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The Mont-Saint-Michel model is viewed by a visitor using Microsoft HoloLens. (Microsoft Photo)

An immersive new exhibition at Seattle’s Museum of History & Industry is blending technology from the 17th and 21st centuries to transport visitors into a unique tour of a medieval French monastery.

“Mont-Saint-Michel: Digital Perspectives on the Model” opened last week at MOHAI and relies on Microsoft artificial intelligence, mixed-reality technology and the HoloLens 2 device to tell the story of historic island site off the coast of Normandy, France.

An intricate, 3D map of Mont-Saint-Michel, constructed by hand in the 1600s by Benedictine monks, complements the exhibition. It’s the first time the map, a 1/144-scale model, has been to North America.

“The Museum of History & Industry is honored to share this icon of world history, enhanced by leading-edge technology, to create a unique experience born of innovations both past and present,” Leonard Garfield, MOHAI’s executive director, said in a news release. “More than 300 years separate the remarkable relief map and today, but the persistent human drive toward invention and creativity bridges those years, reflecting the unbroken quest for greater understanding and appreciation of the world around us.”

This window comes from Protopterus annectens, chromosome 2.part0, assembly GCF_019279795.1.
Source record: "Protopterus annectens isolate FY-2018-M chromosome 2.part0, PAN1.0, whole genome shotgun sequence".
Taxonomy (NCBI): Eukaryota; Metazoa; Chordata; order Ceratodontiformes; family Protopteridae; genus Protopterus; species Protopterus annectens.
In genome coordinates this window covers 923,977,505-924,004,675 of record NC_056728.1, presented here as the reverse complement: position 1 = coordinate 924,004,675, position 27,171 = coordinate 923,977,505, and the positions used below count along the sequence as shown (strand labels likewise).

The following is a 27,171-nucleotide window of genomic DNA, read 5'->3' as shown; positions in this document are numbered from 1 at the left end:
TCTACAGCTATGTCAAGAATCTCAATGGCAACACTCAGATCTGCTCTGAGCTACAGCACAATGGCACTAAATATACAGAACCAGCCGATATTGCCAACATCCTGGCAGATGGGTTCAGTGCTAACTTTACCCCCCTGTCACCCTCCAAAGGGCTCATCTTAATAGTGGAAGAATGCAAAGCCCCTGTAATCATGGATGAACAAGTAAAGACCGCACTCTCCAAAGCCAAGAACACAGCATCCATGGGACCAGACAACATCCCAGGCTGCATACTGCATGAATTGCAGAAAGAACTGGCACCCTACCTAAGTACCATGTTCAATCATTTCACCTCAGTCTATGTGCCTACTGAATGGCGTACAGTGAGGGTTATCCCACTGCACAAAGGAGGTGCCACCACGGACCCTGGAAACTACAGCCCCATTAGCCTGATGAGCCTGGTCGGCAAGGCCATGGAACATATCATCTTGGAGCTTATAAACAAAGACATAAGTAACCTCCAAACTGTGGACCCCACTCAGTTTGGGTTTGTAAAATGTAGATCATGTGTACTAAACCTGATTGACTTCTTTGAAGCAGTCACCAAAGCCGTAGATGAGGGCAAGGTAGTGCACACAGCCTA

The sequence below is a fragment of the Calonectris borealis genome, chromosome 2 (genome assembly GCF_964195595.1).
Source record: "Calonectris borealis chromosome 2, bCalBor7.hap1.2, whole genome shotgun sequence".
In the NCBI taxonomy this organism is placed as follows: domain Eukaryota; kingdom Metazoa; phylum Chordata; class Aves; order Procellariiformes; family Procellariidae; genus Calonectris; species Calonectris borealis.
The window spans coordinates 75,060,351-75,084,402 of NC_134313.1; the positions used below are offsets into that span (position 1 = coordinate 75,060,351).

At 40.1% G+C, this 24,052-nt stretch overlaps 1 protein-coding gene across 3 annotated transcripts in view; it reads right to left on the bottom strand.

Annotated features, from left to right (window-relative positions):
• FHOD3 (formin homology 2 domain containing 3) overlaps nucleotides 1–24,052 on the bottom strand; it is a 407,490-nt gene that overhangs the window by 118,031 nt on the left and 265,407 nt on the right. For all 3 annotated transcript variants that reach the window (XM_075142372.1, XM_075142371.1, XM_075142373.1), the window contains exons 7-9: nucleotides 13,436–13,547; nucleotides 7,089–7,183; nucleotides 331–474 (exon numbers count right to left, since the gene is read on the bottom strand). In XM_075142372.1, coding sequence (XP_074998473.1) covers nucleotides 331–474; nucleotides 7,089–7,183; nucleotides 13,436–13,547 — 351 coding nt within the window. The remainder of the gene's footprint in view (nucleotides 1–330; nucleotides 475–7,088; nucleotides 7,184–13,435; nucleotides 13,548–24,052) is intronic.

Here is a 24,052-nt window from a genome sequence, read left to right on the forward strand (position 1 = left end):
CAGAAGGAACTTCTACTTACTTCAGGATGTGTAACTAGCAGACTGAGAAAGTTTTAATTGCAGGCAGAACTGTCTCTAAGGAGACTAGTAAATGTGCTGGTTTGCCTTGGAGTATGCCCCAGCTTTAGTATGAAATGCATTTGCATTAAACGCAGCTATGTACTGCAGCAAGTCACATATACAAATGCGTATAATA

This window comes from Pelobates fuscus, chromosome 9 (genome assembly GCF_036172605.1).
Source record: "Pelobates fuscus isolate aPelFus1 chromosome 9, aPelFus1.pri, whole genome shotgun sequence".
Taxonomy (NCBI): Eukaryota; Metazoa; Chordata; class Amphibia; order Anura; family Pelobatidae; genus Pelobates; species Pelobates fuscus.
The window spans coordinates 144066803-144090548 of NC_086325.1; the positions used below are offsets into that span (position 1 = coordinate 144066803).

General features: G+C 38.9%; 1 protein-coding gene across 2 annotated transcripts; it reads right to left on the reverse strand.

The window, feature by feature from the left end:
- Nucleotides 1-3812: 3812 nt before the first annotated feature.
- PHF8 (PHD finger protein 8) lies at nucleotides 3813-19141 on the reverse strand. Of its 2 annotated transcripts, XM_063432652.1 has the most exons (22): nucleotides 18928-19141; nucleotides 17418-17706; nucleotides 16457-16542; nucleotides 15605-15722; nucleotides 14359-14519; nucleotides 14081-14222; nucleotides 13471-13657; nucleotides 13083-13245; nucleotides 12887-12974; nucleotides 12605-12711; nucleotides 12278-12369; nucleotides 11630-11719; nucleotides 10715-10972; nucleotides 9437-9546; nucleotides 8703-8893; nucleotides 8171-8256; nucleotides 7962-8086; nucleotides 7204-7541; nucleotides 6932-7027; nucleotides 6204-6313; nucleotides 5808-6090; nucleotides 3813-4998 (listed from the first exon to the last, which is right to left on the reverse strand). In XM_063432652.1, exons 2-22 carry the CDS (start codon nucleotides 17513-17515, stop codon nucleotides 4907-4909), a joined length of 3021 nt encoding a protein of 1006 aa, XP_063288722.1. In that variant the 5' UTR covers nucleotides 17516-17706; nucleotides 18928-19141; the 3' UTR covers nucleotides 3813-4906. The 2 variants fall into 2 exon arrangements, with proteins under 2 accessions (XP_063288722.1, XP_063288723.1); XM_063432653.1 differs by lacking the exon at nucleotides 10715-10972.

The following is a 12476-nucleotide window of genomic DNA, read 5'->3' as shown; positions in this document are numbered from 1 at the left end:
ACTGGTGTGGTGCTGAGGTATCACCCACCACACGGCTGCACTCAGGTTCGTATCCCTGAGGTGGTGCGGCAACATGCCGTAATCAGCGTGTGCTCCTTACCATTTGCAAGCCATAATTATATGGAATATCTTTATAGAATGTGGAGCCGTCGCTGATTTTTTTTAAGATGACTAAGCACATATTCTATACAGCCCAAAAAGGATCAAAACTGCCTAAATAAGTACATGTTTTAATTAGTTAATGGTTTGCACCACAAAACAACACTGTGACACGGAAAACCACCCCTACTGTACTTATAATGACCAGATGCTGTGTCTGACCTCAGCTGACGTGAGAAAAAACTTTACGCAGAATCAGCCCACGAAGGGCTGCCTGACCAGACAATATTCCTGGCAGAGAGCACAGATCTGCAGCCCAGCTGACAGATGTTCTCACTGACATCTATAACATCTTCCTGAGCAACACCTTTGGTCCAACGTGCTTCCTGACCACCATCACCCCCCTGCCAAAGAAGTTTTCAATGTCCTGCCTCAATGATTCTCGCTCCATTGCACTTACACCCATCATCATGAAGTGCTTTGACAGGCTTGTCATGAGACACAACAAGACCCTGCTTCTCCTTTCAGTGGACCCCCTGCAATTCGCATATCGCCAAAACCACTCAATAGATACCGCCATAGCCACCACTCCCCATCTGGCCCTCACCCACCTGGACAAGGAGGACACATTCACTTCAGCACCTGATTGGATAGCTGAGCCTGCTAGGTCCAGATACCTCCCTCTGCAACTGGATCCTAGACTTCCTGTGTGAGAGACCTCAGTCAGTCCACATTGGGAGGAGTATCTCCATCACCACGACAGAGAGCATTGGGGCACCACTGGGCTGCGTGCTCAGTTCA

Microsoft President Brad Smith speaks about the Mont-Saint-Michel exhibition opening at MOHAI in Seattle. (Microsoft Photo)

Microsoft’s work on the Mont-Saint-Michel experience — detailed a year ago in this GeekWire story — is an example of the software giant’s AI for Cultural Heritage program, which uses AI to empower people and organizations dedicated to the preservation and enrichment of cultural heritage. Working with nonprofits, universities and governments, Microsoft uses AI to help preserve the languages we speak, the places we live and the artifacts we treasure, according to the company.

Microsoft President Brad Smith was at the opening at MOHAI and called the relief maps “technological marvels” of Louis XIV and Napoleon’s time.

“It’s exciting to see how we can blend old and new technology to unlock the hidden treasures of history, especially for younger generations,” Smith said. “This exhibit provides a unique model for preserving cultural heritage around the world, something Microsoft is committed to through our AI for Good program.”

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